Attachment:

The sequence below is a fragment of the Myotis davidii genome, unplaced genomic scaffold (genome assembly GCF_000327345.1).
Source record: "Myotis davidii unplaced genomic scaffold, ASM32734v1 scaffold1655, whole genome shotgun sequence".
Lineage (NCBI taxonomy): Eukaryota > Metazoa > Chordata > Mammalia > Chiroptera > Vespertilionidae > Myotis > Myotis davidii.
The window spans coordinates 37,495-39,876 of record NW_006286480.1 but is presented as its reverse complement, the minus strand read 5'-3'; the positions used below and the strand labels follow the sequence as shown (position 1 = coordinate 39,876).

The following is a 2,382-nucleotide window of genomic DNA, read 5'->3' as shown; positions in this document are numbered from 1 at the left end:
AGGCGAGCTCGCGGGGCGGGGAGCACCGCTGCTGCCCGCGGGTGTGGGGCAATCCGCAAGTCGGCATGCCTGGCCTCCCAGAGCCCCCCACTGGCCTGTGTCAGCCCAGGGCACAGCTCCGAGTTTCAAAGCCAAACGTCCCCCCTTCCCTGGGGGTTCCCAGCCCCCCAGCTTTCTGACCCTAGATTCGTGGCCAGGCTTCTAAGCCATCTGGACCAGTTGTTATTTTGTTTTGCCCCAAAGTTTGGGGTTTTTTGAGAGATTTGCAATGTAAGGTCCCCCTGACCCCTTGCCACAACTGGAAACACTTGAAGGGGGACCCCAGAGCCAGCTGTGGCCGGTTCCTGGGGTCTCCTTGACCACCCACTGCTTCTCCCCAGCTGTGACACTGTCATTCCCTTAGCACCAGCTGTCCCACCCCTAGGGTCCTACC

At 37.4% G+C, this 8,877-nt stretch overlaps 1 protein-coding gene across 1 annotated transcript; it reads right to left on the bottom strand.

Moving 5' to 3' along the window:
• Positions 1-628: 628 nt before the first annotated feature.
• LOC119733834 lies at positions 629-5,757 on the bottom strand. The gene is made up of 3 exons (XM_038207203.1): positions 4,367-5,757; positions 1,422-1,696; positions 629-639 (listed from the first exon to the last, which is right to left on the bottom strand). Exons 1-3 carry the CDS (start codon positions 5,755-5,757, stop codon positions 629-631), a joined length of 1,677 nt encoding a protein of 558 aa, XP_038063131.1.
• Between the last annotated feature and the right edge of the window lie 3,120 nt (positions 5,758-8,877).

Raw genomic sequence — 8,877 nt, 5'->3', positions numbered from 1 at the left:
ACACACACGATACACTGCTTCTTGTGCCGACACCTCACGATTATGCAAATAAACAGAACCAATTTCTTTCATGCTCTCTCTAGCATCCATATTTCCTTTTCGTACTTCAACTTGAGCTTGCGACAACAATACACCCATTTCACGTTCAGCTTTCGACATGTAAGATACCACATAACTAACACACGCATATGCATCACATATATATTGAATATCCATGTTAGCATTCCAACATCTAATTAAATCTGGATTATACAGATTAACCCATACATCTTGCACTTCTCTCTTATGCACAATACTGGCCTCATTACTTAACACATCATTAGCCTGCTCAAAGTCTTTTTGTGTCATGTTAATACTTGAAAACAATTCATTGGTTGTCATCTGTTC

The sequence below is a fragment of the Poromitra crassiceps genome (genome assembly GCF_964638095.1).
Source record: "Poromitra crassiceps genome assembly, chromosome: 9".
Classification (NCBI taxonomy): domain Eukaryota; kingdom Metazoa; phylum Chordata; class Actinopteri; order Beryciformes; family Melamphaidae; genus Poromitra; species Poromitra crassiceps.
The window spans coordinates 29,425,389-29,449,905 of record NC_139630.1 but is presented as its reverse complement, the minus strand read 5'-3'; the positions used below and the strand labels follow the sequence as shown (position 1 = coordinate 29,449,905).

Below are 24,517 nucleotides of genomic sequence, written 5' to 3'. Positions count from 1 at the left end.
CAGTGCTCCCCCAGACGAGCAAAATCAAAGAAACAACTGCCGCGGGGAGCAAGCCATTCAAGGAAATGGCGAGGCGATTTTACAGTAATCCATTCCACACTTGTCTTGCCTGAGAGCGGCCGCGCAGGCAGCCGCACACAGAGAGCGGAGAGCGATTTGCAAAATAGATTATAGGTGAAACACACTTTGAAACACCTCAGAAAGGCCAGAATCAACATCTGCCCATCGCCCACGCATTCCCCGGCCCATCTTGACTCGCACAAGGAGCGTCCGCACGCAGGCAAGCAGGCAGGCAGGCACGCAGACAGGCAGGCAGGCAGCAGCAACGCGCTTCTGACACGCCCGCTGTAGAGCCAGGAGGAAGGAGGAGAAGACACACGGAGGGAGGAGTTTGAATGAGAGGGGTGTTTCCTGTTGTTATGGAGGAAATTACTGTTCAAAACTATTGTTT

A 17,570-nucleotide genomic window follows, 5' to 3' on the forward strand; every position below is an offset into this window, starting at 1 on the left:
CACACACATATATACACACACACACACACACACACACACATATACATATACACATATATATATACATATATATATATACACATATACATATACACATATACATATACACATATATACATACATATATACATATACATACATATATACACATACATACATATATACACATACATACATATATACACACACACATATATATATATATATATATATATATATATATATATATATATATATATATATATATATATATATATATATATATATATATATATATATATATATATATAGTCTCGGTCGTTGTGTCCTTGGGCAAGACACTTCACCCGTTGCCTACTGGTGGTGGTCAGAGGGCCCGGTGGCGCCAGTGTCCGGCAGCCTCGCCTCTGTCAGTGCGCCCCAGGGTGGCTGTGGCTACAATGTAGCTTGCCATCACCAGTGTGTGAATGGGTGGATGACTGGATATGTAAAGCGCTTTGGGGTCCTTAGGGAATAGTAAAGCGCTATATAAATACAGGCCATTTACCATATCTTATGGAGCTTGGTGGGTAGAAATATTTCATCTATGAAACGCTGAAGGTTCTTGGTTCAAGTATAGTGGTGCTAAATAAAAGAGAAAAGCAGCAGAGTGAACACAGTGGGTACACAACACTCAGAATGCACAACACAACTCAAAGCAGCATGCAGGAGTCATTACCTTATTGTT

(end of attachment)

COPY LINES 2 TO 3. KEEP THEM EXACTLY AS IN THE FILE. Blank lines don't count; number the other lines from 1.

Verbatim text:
Source record: "Myotis davidii unplaced genomic scaffold, ASM32734v1 scaffold1655, whole genome shotgun sequence".
Lineage (NCBI taxonomy): Eukaryota > Metazoa > Chordata > Mammalia > Chiroptera > Vespertilionidae > Myotis > Myotis davidii.